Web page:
'Diary of a Wimpy Kid' star Chris Diamantopoulos on raising 3 kids: 'Every day I wonder if I'm completely doing it wrong'

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Actor Chris Diamantopoulos on parenthood, making films for kids and sharing his Greek heritage. (Photo: Getty; designed by Quinn Lemmers)
Actor Chris Diamantopoulos on parenthood, making films for kids and sharing his Greek heritage. (Photo: Getty; designed by Quinn Lemmers)

Welcome to So Mini Ways, Yahoo Life's parenting series on the joys and challenges of child rearing.

Take a look at Chris Diamantopoulos and you'll recognize the actor from a slew of TV series (Episodes, Silicon Valley, The Starter Wife, 24, The Office, Arrested Development and Good Girls Revolt, to name but a handful), plus just-released Netflix projects like Red Notice and True Story. Take a listen, and you're bound to hear a voice that's popped up in a number of kid-friendly offerings, from The Wonderful World of Mickey Mouse to the latest Diary of a Wimpy Kid film. 

The latter screen credits have proved popular with the Canada-bred family man who shares three kids — an 11-year-old son and daughters aged 8 and 2 — with wife Becki Newton, best known for her Emmy-nominated role on Ugly Betty. The acting couple also recently had occasion to add "teacher" to their respective resumés, pivoting to homeschooling after pulling their kids out of their New York City Waldorf school and relocating to Los Angeles early on in the pandemic. 

"We took a year and homeschooled the kids, and that was an incredible learning experience," says Diamantopoulos, who worked with Newton to create a curriculum with the help of teaching aides and set tutors, though the children are now in public school. 

Ahead, he opens up to Yahoo Life about being on "full dad duty," passing on his Greek heritage and dealing with "choice paralysis" as a parent. 

You're married to an actress. How do you both juggle successful acting careers with three kids?

There's sort of an unconscious desire to not work at the same time. It doesn't always work out that way, but for the most part, for the better part of 20 years, we're not working at the same time. When Becki was shooting a series for Netflix earlier this year called Lincoln Lawyer — which is going to come out in the new year and she's just spectacular and it's going to be a great show — I sort of took on full dad duty, and that was while we were homeschooling. And, you know, it's not [laughs] necessarily the easiest thing for me, but it's a finite amount of time and pressure can turn coal into diamonds. I'm hoping that every time I get put in the opportunity to sort of really step up and do that in the parenting sphere, that I will turn into a diamond and not combust.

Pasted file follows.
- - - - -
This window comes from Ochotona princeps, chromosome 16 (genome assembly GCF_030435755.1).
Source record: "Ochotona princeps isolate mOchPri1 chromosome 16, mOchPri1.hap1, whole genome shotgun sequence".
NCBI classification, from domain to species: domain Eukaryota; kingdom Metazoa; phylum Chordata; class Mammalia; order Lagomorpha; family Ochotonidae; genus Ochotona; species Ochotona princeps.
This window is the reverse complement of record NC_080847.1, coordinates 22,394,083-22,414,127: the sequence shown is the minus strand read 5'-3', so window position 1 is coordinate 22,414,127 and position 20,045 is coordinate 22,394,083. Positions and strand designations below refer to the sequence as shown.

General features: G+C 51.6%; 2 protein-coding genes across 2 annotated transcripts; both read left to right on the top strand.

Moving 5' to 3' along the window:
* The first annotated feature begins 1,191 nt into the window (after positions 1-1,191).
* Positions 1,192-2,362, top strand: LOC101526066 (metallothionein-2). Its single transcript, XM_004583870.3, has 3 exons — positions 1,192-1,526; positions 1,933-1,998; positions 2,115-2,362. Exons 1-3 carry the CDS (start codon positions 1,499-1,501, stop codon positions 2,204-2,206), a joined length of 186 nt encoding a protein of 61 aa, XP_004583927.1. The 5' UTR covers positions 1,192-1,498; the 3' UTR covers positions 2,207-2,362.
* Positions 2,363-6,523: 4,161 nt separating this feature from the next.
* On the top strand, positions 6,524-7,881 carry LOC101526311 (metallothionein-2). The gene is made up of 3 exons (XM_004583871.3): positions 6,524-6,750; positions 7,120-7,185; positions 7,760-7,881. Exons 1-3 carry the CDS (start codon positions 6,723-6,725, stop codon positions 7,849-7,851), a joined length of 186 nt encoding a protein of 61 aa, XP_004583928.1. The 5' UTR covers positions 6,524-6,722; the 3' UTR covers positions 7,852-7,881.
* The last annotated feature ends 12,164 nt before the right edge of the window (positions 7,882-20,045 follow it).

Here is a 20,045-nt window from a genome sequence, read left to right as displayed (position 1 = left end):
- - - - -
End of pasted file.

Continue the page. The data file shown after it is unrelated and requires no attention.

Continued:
We try not to work at the same time. When we do, then we have to make other plans. I think it all really does boil down to sort of letting things come as they will. There'll be a time, I'm sure, where Becki's working and I have to work, or if I have to go away for work or if she did, we would pivot appropriately. It's one of the benefits of being married to someone who does what I do. There is no one else in the world that I could be married to because of the challenges that are placed on us as a result of what we do. We haven't been able to book a single vacation in our 20 years together that hasn't been impacted by one or another's job. And we just know that now.

How would you describe yourself as dad?

I would describe myself as lucky. My wife and I didn't get to pick our kids, and I feel like we were given the kids that we couldn't have dreamed of getting, and I say this without a shred of insincerity. Parenting is challenging, and every day I marvel at the fact that you have to get a driver's license to drive a car, but there's no manual for rearing children. Every day I wonder if I'm completely doing it wrong and at the risk of ruining these perfect beings, but they remind me... So much of who they are — how they rise right out of the package — it's like, man, I cannot believe the vastly different and unique idiosyncratic behaviors in all three of my children, and they've all been raised in the same house. And there is a unifying nature, of course, but they're so distinctly them. And so I would describe myself as lucky, for sure. 

What's your parenting style? Are you the stricter parent, the goofy dad?

My wife and I kind of trade off. I feel like I don't really think about it in terms of parenting style. It's so funny. My folks did the best they could, and I think they did a great job. I'm the son of Greek immigrants in Toronto, and in the early days they were trying to figure out if we were going to have a meal, trying to put food on the table and make sure that we went to school and had the winter coats that weren't gonna let us catch cold. But they did a great job. 

We, in this day and age as parents, have a plethora of options and a veritable cornucopia of philosophies to choose from. I think that parents can end up with choice paralysis in terms of who they're going to be or what they're going to be. And I think that whenever that happens, whenever we have too many options — OK, should I be this? Or should I do that? Or would they like this? Or would they like that? — I find that the best thing to do is stop and really just simplify. So I think my parenting style is akin to what my living style is trying to be, which is just: real and present.